Saving Trees That Have Suffered Heat Shock

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For weeks, I’ve been worried about a three-stemmed birch tree in our side yard. The leaves have turned yellow and are falling. Oddly, the two other birch trees are healthy. What is the problem? I went to a local nursery (the one that created our landscaping plan) and asked for help.

According to the tree expert, my birch tree isn’t getting enough water. This is surprising because we have a sprinkling system. The tree expert showed a birch tree in a large pot and it looks just like our failing tree. “This tree needs more water,” he explained. Then he showed me two other trees with small green leaves on them.

“Last week these trees were almost bare. A strong wind swept away the dry leaves and now, with extensive watering, they’re growing new leaves,” he said. This nursery uses river birch, he continued, trees require more water than other birch.

The national heat wave has caused many people to worry about their plants, trees and shrubs. KMBC Television in Kansas City, Missouri posted an article on its website, “Heat Shock Suspected as Trees Drop Green Leaves.” Worried residents have been calling the Master Gardener’s Gardening Hotline with questions about sycamore, maple, pine, oak and birch trees.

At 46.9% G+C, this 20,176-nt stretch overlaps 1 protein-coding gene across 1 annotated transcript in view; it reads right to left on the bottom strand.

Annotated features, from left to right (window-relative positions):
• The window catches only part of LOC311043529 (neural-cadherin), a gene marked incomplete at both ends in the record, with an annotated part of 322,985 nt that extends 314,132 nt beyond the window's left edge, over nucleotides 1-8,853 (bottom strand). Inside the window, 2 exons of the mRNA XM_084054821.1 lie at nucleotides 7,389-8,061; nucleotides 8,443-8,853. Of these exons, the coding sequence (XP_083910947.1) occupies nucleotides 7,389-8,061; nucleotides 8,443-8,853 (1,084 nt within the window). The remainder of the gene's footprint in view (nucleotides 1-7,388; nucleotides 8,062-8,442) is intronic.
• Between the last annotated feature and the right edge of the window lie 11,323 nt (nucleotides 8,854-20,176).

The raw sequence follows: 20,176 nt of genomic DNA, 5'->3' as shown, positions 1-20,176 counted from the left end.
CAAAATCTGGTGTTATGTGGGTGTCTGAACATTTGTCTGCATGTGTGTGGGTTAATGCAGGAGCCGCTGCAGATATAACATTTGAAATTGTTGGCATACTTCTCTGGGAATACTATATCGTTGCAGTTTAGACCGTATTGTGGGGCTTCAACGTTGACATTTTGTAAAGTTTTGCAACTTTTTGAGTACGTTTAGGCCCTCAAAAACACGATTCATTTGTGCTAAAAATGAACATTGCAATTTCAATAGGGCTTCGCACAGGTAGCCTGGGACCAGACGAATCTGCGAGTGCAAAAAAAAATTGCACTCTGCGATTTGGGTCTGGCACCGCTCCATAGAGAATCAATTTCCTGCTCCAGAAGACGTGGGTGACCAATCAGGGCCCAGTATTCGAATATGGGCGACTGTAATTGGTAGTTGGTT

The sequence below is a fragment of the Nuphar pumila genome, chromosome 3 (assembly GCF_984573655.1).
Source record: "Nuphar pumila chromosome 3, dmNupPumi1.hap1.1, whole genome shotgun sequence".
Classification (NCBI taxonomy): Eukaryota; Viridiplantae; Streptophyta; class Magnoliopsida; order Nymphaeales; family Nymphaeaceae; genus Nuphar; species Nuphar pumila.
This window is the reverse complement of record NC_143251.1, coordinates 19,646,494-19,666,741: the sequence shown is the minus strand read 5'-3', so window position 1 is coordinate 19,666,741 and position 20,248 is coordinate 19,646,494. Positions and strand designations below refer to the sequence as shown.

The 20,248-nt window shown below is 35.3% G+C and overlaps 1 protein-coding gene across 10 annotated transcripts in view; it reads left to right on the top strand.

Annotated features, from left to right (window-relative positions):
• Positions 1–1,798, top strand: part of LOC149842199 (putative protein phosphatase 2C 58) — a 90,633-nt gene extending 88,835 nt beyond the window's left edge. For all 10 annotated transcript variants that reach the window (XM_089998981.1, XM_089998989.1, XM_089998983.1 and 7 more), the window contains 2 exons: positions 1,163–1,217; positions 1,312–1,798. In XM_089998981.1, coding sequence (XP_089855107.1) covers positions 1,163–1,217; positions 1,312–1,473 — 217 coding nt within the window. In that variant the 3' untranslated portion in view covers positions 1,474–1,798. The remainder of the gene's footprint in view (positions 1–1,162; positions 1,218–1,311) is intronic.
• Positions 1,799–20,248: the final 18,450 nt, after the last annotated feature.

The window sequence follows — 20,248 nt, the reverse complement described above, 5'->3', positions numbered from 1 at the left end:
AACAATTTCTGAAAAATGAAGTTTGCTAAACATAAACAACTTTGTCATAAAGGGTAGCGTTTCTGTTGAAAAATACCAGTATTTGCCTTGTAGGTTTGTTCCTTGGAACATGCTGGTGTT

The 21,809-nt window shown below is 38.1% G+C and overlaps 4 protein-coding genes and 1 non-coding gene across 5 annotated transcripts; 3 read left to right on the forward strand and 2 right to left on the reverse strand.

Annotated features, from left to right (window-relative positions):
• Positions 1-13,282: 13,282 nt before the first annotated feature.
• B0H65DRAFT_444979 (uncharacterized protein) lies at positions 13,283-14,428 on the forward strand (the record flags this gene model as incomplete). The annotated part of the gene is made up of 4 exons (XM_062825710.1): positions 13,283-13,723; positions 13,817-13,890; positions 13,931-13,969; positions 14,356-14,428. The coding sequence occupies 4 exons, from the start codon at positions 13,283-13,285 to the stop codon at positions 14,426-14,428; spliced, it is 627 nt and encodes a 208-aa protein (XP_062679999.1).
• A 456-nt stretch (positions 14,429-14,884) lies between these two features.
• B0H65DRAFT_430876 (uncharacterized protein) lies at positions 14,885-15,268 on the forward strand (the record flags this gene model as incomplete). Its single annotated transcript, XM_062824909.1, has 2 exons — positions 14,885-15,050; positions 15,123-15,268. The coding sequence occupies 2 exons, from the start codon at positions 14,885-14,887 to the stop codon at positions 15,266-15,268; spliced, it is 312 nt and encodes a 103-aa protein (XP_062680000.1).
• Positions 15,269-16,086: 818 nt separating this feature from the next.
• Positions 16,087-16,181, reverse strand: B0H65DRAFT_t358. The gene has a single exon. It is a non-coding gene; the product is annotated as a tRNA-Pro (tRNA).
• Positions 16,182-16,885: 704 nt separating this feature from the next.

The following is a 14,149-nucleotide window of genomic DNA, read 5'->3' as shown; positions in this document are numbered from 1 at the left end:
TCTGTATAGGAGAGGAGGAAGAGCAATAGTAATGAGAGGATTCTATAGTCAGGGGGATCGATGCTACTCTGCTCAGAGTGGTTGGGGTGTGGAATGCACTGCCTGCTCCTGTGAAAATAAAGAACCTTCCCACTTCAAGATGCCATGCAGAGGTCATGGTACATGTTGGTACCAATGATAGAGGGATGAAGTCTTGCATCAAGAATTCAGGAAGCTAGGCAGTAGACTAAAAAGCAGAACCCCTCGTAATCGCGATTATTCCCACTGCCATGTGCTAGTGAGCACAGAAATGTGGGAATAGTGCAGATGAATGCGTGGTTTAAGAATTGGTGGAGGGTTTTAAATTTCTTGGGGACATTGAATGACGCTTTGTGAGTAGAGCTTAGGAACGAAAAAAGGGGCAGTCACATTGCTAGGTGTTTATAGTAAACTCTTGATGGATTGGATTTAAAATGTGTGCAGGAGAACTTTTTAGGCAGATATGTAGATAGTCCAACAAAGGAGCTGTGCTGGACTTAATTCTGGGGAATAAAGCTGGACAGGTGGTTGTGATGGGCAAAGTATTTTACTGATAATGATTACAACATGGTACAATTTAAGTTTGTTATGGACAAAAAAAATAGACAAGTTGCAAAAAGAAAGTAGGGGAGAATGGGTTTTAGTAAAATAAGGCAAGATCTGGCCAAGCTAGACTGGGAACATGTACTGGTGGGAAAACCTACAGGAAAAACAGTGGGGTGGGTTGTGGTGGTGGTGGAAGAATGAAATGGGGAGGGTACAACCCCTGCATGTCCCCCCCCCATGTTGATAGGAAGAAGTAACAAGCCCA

The article points out that leaf drop often happens when trees transition from cool to hot weather. In extreme heat, the trees struggle to support all of the leaves on their branches. Heat shock isn’t the same as transplant shock, which can happen when a root ball is damaged or a newly planted tree is over-watered.

“The Tulsa World” published an article about heat shock titled “Water Stress.” Extreme heat has caused water usage to soar. If water usage continues to surge a rationing system may be activated. “Mature trees can survive heat shock,” the article notes.

I live in Minnesota, a state with plenty of water and rich soil. Though our three-stemmed birch was getting water, apparently he sprinkler head is too far away to give it enough. I was going to haul out our soaker hose, a hose with tiny holes in it, but nature intervened.

Torrential rains hit the state with such force that many towns lost power. The intersection in front of our house turned into a lake. We live at the bottom of a hill and so much water rushed down the hill that geysers of water shot out of the manhole covers. Water began to creep across the front lawn and I was glad we had flood insurance.

What became of the fragile birch? Like the potted trees at the nursery, the wind blew dry leaves off the tree and new green leaves appeared. We’ve run the sprinkler system several extra times and rain storms have taken care of our watering problem.

To prevent heat shock, make sure your trees get enough water. Use a soaker hose or insert a watering stake at the base of the tree. You may also buy a hose timer, start the hose early in the morning, and set it to turn off while you’re at work. If you’re going on vacation, ask a neighbor to water the tree or trees for you.

Copyright 2011 by Harriet Hodgson